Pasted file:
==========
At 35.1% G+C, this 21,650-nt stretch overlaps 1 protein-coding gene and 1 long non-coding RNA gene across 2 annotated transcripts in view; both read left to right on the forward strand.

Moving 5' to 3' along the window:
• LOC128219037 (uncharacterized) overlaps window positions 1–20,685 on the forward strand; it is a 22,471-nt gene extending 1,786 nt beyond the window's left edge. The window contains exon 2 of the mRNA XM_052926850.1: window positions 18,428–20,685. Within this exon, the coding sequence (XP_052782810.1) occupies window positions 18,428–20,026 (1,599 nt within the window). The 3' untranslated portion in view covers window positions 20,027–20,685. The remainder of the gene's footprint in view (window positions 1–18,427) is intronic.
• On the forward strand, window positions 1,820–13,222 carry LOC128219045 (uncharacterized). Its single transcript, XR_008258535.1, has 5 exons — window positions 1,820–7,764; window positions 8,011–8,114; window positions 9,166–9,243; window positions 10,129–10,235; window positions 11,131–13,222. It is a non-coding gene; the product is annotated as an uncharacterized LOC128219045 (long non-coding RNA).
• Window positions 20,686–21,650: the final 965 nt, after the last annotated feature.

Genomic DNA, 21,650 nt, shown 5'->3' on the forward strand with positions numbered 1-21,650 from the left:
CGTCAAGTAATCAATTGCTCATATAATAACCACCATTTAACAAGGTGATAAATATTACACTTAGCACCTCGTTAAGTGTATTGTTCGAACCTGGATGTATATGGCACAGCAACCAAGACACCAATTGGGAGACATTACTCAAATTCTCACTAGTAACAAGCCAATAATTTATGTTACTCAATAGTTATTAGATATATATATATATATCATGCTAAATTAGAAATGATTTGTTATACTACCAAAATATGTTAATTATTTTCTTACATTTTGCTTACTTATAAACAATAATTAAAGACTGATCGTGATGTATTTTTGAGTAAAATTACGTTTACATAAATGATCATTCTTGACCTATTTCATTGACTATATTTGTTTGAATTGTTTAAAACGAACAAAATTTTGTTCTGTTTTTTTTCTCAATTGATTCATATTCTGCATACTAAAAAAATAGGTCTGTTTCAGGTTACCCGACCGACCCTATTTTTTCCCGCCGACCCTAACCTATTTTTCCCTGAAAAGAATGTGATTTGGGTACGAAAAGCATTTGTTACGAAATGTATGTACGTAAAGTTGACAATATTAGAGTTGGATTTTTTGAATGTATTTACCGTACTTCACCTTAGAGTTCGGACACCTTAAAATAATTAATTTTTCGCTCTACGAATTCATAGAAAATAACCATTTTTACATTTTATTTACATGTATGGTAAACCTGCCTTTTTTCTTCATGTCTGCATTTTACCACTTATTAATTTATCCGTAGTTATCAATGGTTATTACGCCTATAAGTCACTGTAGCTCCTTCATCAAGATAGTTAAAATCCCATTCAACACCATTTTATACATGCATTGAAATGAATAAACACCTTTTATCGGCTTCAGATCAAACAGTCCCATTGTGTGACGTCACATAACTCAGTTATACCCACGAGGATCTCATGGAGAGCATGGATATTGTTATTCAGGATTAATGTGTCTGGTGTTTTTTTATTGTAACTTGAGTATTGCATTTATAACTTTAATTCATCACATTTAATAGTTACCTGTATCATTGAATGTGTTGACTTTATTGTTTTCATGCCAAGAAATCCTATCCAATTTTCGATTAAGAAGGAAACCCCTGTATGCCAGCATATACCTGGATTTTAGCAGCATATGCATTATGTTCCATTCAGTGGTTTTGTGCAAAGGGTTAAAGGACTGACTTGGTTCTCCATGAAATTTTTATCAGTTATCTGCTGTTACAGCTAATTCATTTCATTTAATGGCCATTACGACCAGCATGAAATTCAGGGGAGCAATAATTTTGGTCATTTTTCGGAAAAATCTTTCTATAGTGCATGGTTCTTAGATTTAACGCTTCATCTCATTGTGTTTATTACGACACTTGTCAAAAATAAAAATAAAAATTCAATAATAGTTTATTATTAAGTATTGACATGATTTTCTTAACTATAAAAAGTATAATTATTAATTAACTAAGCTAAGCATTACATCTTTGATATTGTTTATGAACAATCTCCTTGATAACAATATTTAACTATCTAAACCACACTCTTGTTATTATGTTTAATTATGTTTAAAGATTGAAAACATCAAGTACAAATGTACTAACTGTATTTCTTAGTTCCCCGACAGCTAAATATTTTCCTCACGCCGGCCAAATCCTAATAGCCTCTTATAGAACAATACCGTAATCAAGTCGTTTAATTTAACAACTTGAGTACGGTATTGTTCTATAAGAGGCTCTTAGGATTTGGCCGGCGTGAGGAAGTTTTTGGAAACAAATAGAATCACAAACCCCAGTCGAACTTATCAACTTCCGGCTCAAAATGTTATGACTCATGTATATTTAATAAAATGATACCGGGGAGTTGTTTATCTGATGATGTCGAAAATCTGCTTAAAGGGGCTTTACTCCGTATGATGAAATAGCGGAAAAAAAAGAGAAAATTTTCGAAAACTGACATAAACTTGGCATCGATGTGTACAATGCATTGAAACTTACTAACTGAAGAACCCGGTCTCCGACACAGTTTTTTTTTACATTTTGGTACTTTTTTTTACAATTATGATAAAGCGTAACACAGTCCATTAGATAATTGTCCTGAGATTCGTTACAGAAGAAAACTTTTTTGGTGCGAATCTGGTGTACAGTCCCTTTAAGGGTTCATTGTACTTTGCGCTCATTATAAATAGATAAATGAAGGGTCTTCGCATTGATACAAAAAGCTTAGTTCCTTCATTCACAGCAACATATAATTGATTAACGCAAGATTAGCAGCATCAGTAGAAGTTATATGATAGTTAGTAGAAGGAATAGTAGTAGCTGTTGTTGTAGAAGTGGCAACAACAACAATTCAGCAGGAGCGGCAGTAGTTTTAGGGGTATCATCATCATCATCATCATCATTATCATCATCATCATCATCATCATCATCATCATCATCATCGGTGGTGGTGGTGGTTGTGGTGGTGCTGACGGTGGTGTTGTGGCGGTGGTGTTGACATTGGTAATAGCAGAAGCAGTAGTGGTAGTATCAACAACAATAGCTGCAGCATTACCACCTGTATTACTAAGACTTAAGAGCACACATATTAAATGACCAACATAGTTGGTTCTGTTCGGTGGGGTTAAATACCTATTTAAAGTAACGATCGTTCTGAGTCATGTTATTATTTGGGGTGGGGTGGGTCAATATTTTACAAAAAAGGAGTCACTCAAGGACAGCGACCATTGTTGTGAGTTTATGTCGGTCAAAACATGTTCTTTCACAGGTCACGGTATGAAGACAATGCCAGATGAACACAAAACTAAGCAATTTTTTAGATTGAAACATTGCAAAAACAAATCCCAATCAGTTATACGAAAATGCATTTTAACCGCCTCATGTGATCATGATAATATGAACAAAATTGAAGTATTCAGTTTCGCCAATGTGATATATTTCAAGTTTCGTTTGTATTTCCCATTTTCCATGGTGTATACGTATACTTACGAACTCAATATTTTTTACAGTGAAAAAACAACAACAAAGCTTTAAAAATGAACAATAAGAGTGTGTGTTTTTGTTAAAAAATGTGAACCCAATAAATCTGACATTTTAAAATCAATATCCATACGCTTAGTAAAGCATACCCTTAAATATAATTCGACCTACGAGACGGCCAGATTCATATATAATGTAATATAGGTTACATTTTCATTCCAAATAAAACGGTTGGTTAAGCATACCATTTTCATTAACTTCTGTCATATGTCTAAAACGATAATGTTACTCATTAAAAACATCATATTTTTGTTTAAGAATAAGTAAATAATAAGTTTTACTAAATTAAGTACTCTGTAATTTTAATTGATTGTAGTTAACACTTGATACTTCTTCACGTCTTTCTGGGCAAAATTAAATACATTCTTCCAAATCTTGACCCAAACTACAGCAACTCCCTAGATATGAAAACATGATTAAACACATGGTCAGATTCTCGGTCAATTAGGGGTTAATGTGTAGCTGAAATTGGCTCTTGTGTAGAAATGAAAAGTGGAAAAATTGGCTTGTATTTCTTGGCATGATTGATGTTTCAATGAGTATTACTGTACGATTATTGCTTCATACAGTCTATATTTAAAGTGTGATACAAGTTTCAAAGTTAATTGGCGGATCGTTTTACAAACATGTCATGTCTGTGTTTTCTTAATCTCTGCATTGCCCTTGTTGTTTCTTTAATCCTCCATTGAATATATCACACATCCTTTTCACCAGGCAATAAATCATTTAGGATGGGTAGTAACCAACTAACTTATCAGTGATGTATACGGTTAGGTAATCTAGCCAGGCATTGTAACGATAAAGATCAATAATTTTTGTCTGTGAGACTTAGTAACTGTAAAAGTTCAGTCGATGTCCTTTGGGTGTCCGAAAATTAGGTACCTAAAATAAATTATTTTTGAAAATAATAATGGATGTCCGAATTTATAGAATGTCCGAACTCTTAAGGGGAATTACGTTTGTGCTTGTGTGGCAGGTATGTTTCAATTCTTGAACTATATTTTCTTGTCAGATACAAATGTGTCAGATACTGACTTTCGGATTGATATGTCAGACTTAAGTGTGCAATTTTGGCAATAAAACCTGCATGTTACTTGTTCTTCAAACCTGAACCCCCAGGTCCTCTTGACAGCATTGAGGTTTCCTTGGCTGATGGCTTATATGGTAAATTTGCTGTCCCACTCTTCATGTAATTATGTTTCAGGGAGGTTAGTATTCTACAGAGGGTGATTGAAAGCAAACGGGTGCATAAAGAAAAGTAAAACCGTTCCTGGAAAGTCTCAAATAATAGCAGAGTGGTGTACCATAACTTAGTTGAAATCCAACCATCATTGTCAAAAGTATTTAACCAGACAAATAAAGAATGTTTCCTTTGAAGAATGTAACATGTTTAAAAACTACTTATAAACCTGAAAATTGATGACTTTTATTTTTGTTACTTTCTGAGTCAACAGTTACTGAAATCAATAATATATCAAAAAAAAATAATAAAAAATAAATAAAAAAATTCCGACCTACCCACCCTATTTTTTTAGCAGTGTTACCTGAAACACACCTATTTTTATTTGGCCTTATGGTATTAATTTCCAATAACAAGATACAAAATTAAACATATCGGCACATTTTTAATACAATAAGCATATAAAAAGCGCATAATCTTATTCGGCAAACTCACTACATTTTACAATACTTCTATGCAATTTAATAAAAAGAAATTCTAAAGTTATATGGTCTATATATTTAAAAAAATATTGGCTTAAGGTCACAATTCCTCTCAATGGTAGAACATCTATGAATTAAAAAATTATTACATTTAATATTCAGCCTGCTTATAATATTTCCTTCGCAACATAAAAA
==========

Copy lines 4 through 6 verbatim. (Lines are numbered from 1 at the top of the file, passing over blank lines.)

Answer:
• On the forward strand, window positions 1,820–13,222 carry LOC128219045 (uncharacterized). Its single transcript, XR_008258535.1, has 5 exons — window positions 1,820–7,764; window positions 8,011–8,114; window positions 9,166–9,243; window positions 10,129–10,235; window positions 11,131–13,222. It is a non-coding gene; the product is annotated as an uncharacterized LOC128219045 (long non-coding RNA).
• Window positions 20,686–21,650: the final 965 nt, after the last annotated feature.

Genomic DNA, 21,650 nt, shown 5'->3' on the forward strand with positions numbered 1-21,650 from the left: